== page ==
Tag Archives: Royalty

Do You Want a King?

Proverbs 28:16  

The prince that wanteth understanding is also a great oppressor: but he that hateth covetousness shall prolong his days.
A ruler with no understanding will oppress his people, but one who hates corruption will have a long life. (NLT)

When I typed the question ‘how many countries are there in the world?’ into Google I expected the answer to be around the 200 mark. One website provided more information than others naming dependent and disputed territories in the answer:

Since South Sudan became an independent state on 9 July 2011, there are now 195 independent sovereign states in the world (including disputed but defacto independent Taiwan), plus about 60 dependent areas, and five disputed territories, like Kosovo.

That makes 255. I grew up in the island of Guernsey, which is one of the dependent areas, being a Crown Dependency of the UK. Systems of government vary widely across the spectrum of states, dependent areas and disputed territories. One thing that seems common to all systems is the requirement for someone to be in charge. In Guernsey the Crown is represented by a Lieutenant Governor and a Bailiff. In the UK the Queen is a constitutional monarch who is represented in parliament by the Prime Minister.

The teaching in this proverb appears to be directed to monarchs, prime ministers, presidents, governors, and the like. We don’t have to look far in our world to discover that many of the leaders of the 255 nations and dependencies have either never heard this proverb, or have chosen to ignore it. In many countries, perhaps even our own, politics has become a system of power that enriches the incumbent politicians to the detriment of much of the remainder of the population. Perhaps that is why it was God’s preference for Israel not to be like other nations and be ruled by a king? When the prophet Samuel warned the people that a king would draft their sons into his army, and their daughters into his service, they ignored him. Even warnings of slavery to the king and taxation failed to change their minds (1 Samuel 8:10-20). The people’s response was; “Even so, we still want a king, we want to be like the nations around us.”

Isn’t that true for us too? We want to be like those around us? We forget that God calls us to be different. If we keep one foot in the world then we will be corrupted by it. If you think about it, what the world has to offer is a form of oppression. We don’t need a prince or a politician to oppress us, because the ways of the world will suck us in and keep us in servitude, oblivious to all that God has to offer. Do you want a king? Then you need to look beyond the world and the voices that try to drown out the gentle whisper of the true and incorruptible King.

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What Makes a King a King?

Proverbs 16:12

“It is an abomination to kings to commit wickedness: for the throne is established by righteousness.”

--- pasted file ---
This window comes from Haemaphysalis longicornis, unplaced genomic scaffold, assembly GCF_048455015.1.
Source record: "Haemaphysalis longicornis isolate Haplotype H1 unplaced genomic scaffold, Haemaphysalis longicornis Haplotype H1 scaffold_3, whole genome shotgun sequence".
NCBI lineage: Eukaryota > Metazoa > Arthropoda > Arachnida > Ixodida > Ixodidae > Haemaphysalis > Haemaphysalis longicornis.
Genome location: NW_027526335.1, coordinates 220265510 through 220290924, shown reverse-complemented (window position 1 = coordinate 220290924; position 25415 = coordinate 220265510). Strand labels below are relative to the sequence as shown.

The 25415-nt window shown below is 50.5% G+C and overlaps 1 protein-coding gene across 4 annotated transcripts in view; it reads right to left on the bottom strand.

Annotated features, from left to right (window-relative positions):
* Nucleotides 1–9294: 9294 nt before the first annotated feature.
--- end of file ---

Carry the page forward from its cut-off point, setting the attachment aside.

A king detests wrongdoing, for his rule is built on justice. (NLT)

I have never met an earthly king, but I have often wondered what makes a king a king, or a queen a queen. The history books tell us that many kings and queens built their rule not on justice and righteousness, but on evil and by instilling fear among their subjects. There are countries in our world that continue to be ruled in this way.

Jesus was born into poverty in a land ruled by terror. A foreign king ruled the land with the help of a local puppet king. Neither covered themselves in glory in the way that they ruled. Compare Caesar and Herod to Jesus. The fact that Jesus was different was evident after His arrest when He was interrogated by Pilate, the Roman governor for the province:

Pilate then went back inside the palace, summoned Jesus and asked him, “Are you the king of the Jews?”
“Is that your own idea,” Jesus asked, “or did others talk to you about me?”
“Am I a Jew?” Pilate replied. “Your own people and chief priests handed you over to me. What is it you have done?”
Jesus said, “My kingdom is not of this world. If it were, my servants would fight to prevent my arrest by the Jewish leaders. But now my kingdom is from another place.”
“You are a king, then!” said Pilate.
Jesus answered, “You say that I am a king. In fact, the reason I was born and came into the world is to testify to the truth. Everyone on the side of truth listens to me.” (John 18:33-38 NIV)

Did Pilate understand what Jesus was saying? Here was a King like no other. A King who is holy and perfect in every way that we are not. A King from another place who cannot be compared to any earthly ruler, but a King who considers every human welcome in His Kingdom. It is not us that this King judges, but our wrongdoing. His rule is built on justice, and the forgiveness made possible by His sacrifice.

Before Jesus all human beings are equal, and all are equally welcome. He hates the wrongdoing, but He loves the wrongdoer. What a King!